The scenario we are about to discuss occurs often in real estate rentals, and is usually accompanied with the following question:

A prospective tenant gave me a deposit for an apartment rental, but then cancelled. He gets the deposit back if I find a new tenant. Do I have to look for a new tenant, or can I just pocket the deposit?

This question deals with a concept known in secular law as “mitigation.” When one party is liable for a loss caused to another, typically the person suffering the loss has an obligation to mitigate the damage before holding the other responsible. When your prospective tenant cancels a rental agreement on short notice, he causes you a loss because if he hadn’t grabbed the apartment you would have likely found someone else. The question is if now you have the obligation to make an effort to find someone else.

I am sure that different jurisdictions have differing laws on this topic, but in this column we will focus on the principles of Jewish law and tradition.

We find in many cases that Jewish law obligates a measure of mitigation. Here are some examples:

If an employer has to suddenly cancel a hire, and the employee is stuck without work for that day (or week, or month), then the employee is entitled to compensation. However, the employee is obligated to make an effort to find alternative work; only if he is unable to find another job is he entitled to compensation. Likewise, if a worker suddenly leaves his employer in the lurch, the employer can make the employee liable for a loss, but only if he cannot find alternative workers for comparable pay. (1)

A parallel situation is discussed in the Gemara:

The rabbis taught: If someone hires a ship but unloads in the middle of the way, he has to pay half the rental, and the owner has [no monetary claim but] only resentment against him. What is the case? If the owner is able to find someone else, then why is he resentful? And if he is unable to find someone else, he is liable for the entire amount! Even if he is able to find someone else, he is resentful because of the extra strain on the ship [from loading and unloading].(2)

Once we acknowledge the need for mitigation, we still need to ask who bears the responsibility, and the right, of mitigation. We could imagine in the above cases that even if the worker didn’t have to seek alternative employment, the employer might be empowered to look on his behalf. Likewise, even if the employer wasn’t required to look for replacement workers, the quitting worker might be empowered to find him one. In the case of the ship, we could imagine that the reneging passenger would be enabled and required to find a new passenger to take his place.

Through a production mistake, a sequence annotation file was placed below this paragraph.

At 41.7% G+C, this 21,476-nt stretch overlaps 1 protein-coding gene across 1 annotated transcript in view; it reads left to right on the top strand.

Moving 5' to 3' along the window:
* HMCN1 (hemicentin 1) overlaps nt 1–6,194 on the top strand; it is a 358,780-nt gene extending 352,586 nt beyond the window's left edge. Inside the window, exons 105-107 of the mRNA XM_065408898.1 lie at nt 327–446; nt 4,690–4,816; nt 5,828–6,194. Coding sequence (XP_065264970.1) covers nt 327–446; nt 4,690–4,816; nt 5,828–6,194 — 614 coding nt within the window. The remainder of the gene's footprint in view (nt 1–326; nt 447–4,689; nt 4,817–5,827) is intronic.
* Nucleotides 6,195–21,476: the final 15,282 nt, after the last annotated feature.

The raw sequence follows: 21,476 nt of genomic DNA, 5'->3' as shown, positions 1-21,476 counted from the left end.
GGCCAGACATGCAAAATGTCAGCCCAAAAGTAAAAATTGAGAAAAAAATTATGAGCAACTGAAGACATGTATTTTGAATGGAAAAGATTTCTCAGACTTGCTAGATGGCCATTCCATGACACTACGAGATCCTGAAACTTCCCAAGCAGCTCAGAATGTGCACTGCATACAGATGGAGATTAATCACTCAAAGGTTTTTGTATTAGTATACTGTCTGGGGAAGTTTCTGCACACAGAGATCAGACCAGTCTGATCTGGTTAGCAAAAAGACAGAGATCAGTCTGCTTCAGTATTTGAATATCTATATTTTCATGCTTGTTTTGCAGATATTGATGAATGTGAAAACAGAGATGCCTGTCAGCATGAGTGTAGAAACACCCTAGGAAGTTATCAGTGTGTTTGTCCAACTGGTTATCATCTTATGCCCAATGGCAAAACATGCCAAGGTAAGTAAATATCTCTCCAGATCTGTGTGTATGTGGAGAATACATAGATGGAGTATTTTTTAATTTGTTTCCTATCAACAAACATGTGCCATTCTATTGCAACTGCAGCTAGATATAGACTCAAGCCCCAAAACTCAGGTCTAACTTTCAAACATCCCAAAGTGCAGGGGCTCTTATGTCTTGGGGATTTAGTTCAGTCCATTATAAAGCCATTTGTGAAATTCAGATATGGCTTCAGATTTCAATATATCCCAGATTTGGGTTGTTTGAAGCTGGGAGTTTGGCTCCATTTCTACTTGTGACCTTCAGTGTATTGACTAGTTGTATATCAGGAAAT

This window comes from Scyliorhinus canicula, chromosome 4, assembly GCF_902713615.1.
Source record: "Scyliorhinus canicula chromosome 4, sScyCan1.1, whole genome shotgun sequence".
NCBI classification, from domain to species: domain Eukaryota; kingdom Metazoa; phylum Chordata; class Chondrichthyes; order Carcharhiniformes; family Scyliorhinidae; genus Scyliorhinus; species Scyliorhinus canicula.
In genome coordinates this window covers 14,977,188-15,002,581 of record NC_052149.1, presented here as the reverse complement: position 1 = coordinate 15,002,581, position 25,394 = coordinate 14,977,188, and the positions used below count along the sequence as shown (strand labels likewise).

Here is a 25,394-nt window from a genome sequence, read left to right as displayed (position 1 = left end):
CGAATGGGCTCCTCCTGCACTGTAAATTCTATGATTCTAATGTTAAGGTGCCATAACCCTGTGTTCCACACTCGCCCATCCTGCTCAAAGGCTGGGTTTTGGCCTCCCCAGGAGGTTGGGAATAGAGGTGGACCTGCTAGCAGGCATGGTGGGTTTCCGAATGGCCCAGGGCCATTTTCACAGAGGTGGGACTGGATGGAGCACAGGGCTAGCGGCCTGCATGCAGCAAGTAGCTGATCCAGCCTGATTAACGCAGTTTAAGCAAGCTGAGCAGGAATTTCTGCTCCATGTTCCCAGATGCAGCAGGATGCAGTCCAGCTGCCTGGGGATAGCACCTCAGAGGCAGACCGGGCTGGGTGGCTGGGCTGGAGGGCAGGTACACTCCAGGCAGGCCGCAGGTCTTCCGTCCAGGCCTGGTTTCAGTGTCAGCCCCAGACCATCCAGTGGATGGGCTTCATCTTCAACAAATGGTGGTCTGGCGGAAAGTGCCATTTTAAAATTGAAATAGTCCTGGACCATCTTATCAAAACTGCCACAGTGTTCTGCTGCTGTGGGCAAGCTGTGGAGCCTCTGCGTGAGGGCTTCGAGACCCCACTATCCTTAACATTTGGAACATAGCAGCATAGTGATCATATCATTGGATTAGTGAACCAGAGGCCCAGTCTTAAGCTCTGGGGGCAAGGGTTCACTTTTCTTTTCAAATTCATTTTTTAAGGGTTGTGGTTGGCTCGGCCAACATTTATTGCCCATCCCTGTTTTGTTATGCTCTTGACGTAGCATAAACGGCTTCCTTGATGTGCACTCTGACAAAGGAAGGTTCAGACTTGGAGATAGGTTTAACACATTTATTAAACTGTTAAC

In fact, this is what we find by house rentals. The lessor is not required to look for a new tenant, but the lessee is empowered to find another tenant to take his place. The Shulhan Aruch writes:

Just as the lessor has to give notice, so the lessee has to give 30-day notice in the city, or 12 months in the country, in order to give [the lessor] the ability to find a new tenant and not leave the house vacant. And if he didn’t notify, he cannot leave, and must rather pay the rental. Or, he can put in someone else in his place. But if he wants to give someone unsuitable, the lesser does not have to accept him.(3)

There are various explanations as to why the damaged party is responsible for mitigation in one instance, and the responsible party in others. The simplest is that it is fairest to impose the duty on the reneging party, who is, after all, at fault, but that in the case of a worker or passenger, there is more of a problem of some candidates being unsuitable: some workers may do poor work, and some passengers may have problematic merchandise or conduct. But most tenants are pretty much alike.

So within the framework of Jewish law, you do not have to look for a tenant, but you have to allow your canceling tenant to do so. It would be fairest for you to also make an effort to find a replacement, and this would also be wisest, as it would enable you to find a tenant you like.

SOURCES: (1) Bava Metzia 76b, and Tosafot. (2) Bava Metzia 79b. (3) Shulchan Aruch Hoshen Mishpat 312:7, and glosses of Rema.

Rabbi Dr. Asher Meir is Research Director at the Business Ethics Center of Jerusalem (www.besr.org). He is also a Senior Lecturer in Economics at the Jerusalem College of Technology and has published several articles on business, economics and Jewish law. He is the author of the two-volume, Meaning in Mitzvot (Feldheim), and his Aish.com columns form the basis of the book Jewish Ethicist (ktav.com).